How to install NAVE, an alternative Node.js version manager to nvm

; Date: Thu Jul 25 2019

Tags: Node.JS

Those of us wanting to keep up with the latest Node.js version, or to test our code on alternative Node.js versions, probably have installed nvm. It is an easy-to-use tool for quickly installing the latest Node.js version, or to easily switch between Node.js versions to test our code. But nvm doesn't fit all use cases, and that's where nave comes in. Its purpose is extremely similar to nvm, but it satisfies a slightly different set of use cases that one may find interesting.

NAVE project: (

There are two documented methods to install NAVE:

  1. npm install -g nave
  2. basher install isaacs/nave

Since I have the heebie-jeebies about installing npm packages globally, I went the second route. And, I knew nothing about Basher and installed it: How to install Basher, the shell script package manager for Linux, Mac OS X, etc -- Bottom like is that Basher is a package management system for BASH scripts.

With Basher installed:

$ basher install isaacs/nave
Cloning into '/Users/david/.basher/cellar/packages/isaacs/nave'...
remote: Enumerating objects: 135, done.
remote: Counting objects: 100% (135/135), done.
remote: Compressing objects: 100% (109/109), done.
remote: Total 135 (delta 2), reused 89 (delta 0), pack-reused 0
Receiving objects: 100% (135/135), 127.93 MiB | 1.36 MiB/s, done.
Resolving deltas: 100% (2/2), done.
Checking out files: 100% (115/115), done.

But the instructions does not result in an an executable thing.

$ nave ls
-bash: nave: command not found

What we find is that the command is here:

$ ls /Users/david/.basher/cellar/packages/isaacs/nave/bin

One way to proceed is to add $HOME/.basher/cellar/packages/isaacs/nave/bin to your PATH variable. However I have the directory ~/bin already present in my PATH variable, and did this instead:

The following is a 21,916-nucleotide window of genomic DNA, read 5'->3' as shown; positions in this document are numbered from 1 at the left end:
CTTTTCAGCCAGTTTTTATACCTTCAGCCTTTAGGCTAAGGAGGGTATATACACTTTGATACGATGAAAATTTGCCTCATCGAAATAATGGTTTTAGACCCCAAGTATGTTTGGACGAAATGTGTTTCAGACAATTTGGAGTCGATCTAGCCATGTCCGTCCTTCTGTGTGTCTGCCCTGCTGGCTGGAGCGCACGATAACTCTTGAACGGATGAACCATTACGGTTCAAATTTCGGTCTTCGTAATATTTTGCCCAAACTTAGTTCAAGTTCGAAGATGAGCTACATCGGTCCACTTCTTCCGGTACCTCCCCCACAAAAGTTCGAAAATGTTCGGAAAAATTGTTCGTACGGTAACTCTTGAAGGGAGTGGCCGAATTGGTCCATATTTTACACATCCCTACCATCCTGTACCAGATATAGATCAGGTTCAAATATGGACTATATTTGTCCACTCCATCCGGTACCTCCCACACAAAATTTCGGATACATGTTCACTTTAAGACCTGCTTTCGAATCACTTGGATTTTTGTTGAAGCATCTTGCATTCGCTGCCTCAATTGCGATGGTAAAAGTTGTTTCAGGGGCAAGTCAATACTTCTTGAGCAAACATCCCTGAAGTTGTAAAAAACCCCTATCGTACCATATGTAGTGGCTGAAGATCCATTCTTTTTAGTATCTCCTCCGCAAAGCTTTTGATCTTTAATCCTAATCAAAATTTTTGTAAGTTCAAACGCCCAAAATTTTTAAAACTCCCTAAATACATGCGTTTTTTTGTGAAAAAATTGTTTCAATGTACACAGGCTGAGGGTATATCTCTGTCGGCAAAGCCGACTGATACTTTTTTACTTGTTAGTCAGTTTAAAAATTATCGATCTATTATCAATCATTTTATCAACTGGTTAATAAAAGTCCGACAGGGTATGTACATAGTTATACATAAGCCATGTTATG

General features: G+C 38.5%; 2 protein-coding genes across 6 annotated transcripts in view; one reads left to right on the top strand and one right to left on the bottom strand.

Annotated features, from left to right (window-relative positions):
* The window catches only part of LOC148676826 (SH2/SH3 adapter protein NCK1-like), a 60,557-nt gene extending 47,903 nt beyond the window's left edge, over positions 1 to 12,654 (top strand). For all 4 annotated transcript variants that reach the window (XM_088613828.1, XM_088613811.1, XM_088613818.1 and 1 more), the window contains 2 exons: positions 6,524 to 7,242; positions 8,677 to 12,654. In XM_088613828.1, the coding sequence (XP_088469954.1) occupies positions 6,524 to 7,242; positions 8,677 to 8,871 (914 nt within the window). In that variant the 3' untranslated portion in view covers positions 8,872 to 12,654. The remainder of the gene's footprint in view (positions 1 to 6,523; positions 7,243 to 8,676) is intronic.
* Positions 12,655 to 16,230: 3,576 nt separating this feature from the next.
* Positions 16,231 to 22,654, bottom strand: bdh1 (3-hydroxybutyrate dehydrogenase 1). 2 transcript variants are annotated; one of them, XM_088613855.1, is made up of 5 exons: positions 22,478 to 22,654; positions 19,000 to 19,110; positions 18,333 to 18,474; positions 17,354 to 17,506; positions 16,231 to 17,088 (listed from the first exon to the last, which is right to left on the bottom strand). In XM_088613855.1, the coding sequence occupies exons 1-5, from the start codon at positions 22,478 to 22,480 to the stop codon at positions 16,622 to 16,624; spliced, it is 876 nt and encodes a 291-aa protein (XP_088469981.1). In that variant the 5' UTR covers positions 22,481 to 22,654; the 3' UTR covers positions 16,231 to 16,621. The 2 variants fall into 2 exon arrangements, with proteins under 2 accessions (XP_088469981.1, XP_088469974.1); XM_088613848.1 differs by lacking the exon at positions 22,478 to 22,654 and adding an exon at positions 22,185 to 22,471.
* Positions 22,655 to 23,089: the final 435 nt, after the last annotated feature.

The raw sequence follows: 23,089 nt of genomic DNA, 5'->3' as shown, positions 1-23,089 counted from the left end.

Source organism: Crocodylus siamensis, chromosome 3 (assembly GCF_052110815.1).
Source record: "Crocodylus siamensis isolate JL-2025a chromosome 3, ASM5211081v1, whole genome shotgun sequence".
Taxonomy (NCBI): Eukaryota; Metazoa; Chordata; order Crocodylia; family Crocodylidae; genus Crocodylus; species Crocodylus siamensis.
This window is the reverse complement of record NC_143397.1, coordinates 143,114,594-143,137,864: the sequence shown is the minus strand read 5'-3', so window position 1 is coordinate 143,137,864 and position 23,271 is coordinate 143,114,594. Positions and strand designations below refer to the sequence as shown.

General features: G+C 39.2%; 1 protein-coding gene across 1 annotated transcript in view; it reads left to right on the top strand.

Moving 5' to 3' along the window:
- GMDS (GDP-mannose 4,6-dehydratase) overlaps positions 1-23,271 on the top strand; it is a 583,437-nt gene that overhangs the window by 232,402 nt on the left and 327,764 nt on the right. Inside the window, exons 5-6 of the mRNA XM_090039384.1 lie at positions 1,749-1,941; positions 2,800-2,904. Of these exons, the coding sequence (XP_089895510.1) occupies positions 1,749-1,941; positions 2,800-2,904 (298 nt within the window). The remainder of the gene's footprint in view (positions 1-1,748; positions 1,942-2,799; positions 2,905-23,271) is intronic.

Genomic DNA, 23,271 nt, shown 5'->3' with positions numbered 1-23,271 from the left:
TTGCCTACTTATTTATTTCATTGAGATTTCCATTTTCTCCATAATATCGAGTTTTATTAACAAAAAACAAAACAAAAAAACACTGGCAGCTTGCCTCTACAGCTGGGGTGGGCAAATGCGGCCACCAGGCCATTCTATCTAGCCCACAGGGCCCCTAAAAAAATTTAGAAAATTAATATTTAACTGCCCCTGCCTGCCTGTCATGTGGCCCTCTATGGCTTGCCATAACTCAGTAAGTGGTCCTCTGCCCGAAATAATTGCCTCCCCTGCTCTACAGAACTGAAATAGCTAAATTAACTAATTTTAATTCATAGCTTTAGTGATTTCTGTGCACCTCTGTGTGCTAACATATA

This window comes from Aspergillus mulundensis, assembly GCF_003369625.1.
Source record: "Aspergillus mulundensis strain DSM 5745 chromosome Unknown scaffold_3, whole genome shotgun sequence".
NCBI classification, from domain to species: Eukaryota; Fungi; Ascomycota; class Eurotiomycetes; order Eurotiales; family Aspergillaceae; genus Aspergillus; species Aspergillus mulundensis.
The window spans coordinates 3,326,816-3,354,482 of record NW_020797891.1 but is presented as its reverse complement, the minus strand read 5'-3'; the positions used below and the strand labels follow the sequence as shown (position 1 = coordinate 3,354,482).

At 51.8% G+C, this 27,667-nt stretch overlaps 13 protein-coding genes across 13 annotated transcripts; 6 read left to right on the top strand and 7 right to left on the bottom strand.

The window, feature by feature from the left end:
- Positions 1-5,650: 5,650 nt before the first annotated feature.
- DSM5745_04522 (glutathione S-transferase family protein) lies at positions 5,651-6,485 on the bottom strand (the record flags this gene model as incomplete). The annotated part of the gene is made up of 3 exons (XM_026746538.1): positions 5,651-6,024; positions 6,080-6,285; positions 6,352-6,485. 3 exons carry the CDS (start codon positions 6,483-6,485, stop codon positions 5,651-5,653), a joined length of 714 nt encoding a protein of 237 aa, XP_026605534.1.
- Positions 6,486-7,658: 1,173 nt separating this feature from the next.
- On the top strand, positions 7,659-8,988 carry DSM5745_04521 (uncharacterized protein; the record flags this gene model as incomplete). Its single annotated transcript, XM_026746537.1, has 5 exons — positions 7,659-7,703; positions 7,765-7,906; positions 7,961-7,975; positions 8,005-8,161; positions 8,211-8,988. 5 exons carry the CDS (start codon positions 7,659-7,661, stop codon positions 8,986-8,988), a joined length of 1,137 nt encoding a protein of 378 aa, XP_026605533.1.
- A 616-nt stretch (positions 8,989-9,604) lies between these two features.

$ ln -s /Users/david/.basher/cellar/packages/isaacs/nave/bin/nave ~/bin/nave

After that the help text prints as expected:

$ nave

Usage: nave <cmd>


install <version>     Install the version passed (ex: 0.1.103)
use <version>         Enter a subshell where <version> is being used
use <ver> <program>   Enter a subshell, and run "<program>", then exit
use <name> <ver>      Create a named env, using the specified version.
                      If the name already exists, but the version differs,
                      then it will update the link.
usemain <version>     Install in /usr/local/bin (ie, use as your main nodejs)
clean <version>       Delete the source code for <version>
uninstall <version>   Delete the install for <version>
ls                    List versions currently installed
ls-remote             List remote node versions
ls-all                List remote and local node versions
latest                Show the most recent dist version
cache                 Clear or view the cache
help                  Output help information
auto                  Find a .naverc and then be in that env